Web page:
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The God particle: Why Hawking’s doomsday theory isn’t something to worry about

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Stephen Hawking says the Higgs boson, the so-called "God particle," has the potential to destroy the universe. Should you worry? Probably not, experts say.

In a new book, the celebrated physicist suggests that at very high energy levels the boson might become unstable, resulting in a "catastrophic vacuum decay" that would completely collapse space and time.

He's not the first scientist to mull a doomsday brought on by the Higgs boson, a suggestion that quantum fluctuations might create a "bubble" of vacuum that could expand across space and destroy the universe.

But it's not likely to happen anytime in the foreseeable future, scientists say.

"Most likely it will take 10 to the 100 years [a 1 followed by 100 zeroes] for this to happen, so probably you shouldn't sell your house and you should continue to pay your taxes," says Joseph Lykken, a theoretical physicist at the Fermi National Accelerator Laboratory in Batavia, Illinois.

The 2012 discovery of the Higgs boson is the lynchpin of the Standard Model of physics, signaling the existence of a Higgs field, invisible but present everywhere in the universe and giving all other particles their mass.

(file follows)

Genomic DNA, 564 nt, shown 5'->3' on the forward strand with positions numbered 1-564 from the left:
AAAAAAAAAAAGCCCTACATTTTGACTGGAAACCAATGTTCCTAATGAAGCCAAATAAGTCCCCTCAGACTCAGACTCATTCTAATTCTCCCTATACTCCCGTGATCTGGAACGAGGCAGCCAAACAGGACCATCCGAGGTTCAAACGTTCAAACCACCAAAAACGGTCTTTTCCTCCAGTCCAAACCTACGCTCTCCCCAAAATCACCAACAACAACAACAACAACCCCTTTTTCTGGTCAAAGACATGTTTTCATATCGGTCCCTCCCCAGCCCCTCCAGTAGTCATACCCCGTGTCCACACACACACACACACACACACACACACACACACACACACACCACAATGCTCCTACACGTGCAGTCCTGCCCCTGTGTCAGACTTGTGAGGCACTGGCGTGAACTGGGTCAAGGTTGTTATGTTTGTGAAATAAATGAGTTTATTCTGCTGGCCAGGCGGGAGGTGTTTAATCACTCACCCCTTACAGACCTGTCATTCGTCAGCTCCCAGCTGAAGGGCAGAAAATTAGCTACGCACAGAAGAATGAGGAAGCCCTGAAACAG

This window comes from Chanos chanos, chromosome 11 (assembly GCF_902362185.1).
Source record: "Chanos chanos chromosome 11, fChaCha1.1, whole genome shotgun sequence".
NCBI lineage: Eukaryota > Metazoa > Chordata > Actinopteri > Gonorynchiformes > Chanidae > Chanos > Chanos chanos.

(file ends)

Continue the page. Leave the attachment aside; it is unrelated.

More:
In the doomsday scenario put forward by Hawking and others, the Higgs field -- created at the instant of the universe's birth and creating its own energy source since then -- may be fluctuating between two states.

"Just like matter can exist as liquid or solid, so the Higgs field, the substance that fills all space-time, could exist in two states," Gian Giudice, a theoretical physicist at the CERN, where the Higgs boson was finally detected, has said.

Hawking lays out the scenario of a Higgs cataclysm in his book.

 "The Higgs potential has the worrisome feature that it might become metastable at energies above 100 gigaelectronvolts (GeV)," he writes. "This could mean that the universe could undergo catastrophic vacuum decay, with a bubble of the true vacuum expanding at the speed of light. This could happen at any time and we wouldn't see it coming."

Such an expanding bubble could swallow atoms, break down atomic nuclei, resulting in conditions where hydrogen could be the only element capable of existing in the universe, Giudice has said.

However, even Hawking doesn't believe we face the prospect of the end of everything any time soon, even if we wanted to test the hypothesis ourselves.

"A particle accelerator that reaches 100bn GeV would be larger than Earth," Hawking writes, "and is unlikely to be funded in the present economic climate."

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